At the Mind's Limits: Contemplations by a Survivor on Auschwitz and its Realities (Jenseits von Schuld und Sühne: Bewältigungsversuche eines Überwältigten)
AT THE MIND'S LIMITS: CONTEMPLATIONS BY A SURVIVOR ON AUSCHWITZ AND ITS REALITIES (Jenseits von Schuld und Sühne: Bewältigungsversuche eines Überwältigten)
Autobiographical essays by Jean Améry, 1966
The collection of essays At the Mind's Limits, published in English in 1980, is probably Jean Améry's best-known book. The first of three autobiographical works (followed by Über das Altern and Unmeisterliche Wanderjahre ), it was explicitly written for a German radio audience and broadcast before publication. Améry reflects in five essays on his experiences as an intellectual and cultural German Jew during the Nazi period and examines the consequences of the Holocaust for his self-understanding after the war.
In its German original, the title reads Jenseits von Schuld und Sühne: Bewältigungsversuche eines Überwältigten and suggests that Améry did not believe in the possibility of reconciliation. The subtitle is an ironic word play on the German term for "coming to terms with the Nazi time," V ergangenheitsbewältigung. The essays are compiled in the order in which they were written, rather than according to the chronology of the events they describe. The reader is thereby able to follow Améry's own development of thought and journey in memory and reflection. Beginning with "At the Mind's Limits" which deals with the (nonreligious) intellectual in Auschwitz, Améry moves on to describe his experience of being tortured by the Gestapo and the consequence of having lost trust in the world. He reflects on the notion of Heimat (Home), particularly to a German-Jewish refugee and Auschwitz survivor. In "Ressentiments" Améry deals with his disillusionment with the developments in West Germany's political left. The collection closes with an essay on his Jewishness.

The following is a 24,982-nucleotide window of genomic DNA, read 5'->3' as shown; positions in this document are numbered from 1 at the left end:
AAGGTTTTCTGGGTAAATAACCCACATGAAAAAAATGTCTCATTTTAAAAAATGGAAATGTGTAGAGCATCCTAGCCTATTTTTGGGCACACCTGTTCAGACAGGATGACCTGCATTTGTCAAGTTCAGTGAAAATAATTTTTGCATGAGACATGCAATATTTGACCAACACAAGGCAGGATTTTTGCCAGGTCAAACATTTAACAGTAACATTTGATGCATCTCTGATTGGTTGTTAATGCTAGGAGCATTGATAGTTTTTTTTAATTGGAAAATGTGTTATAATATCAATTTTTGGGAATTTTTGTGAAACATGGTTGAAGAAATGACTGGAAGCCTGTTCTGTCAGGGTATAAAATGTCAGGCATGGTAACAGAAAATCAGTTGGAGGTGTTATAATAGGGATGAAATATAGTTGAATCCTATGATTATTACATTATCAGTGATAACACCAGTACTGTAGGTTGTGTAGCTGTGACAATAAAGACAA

All essays are characterized by sharp observations and a disarming sense of honesty and irony about his own life. In particular, when addressing the consequences of the Holocaust on his relationship to German culture, Améry's observations about his alienation from both contexts and his struggle to identify are clearly reflected in his style. He defines Heimat as "security," a context that can be taken for granted. Living in a different cultural context, especially when that was not chosen freely but had been enforced, means the loss of one's entire cultural system of reference. In particular, German-Jewish survivors of the Holocaust were thrown into an existential crisis different from the crisis of other survivors, since they had no other cultural context to fall back on and in which to feel at home. The alienation from one's origins was particularly poignant in relation to the German language. Overnight German had become the language of the enemy. The violence done to the German language by its misuse during the period of National Socialism was felt particularly in the camps, where the German-Jewish prisoner was identified by fellow inmates as part of the enemy culture while being tortured by representatives of that same culture.
Améry contends that the number tattooed on his arm tells more about his Jewishness than any religious text or tradition could. The tattoo stamped a forced identity on him, and merely looking at it makes him realize the loss of Heimat all over again, regularly shattering his trust in the world. His Jewishness was forced on him rather than being naturally part of his self-understanding, and it is bound up with fear of renewed persecution and loneliness. Because Améry grew up assimilated with no positive awareness of his Jewish roots, he could not invent a positive relationship to this part of his heritage once the Nuremberg Laws expelled him from German culture. He subsequently identified with Jean-Paul Sartre's (negative) definition of Jewishness, which relied on being identified as Jewish by others. This was not necessary for Jews who, with or without assimilation, had a strong sense of belonging to the Jewish community. Yet Améry, once identified as a Jew, did not resign himself to this fate. He accepted this identification and rebelled against it, struggling to find his own identification in the one that was forced on him by distinguishing between "being Jewish" and "Judaism."
The autobiographical essays in the collection are more than memories of a contemporary witness. They remain relevant, reflecting on the human consequences of atrocity. The theme uniting the essays is Améry's concern for a "radical humanism," which communicates the consequences of inhumane behavior in order to prevent its reoccurrence.
—K. Hannah Holtschneider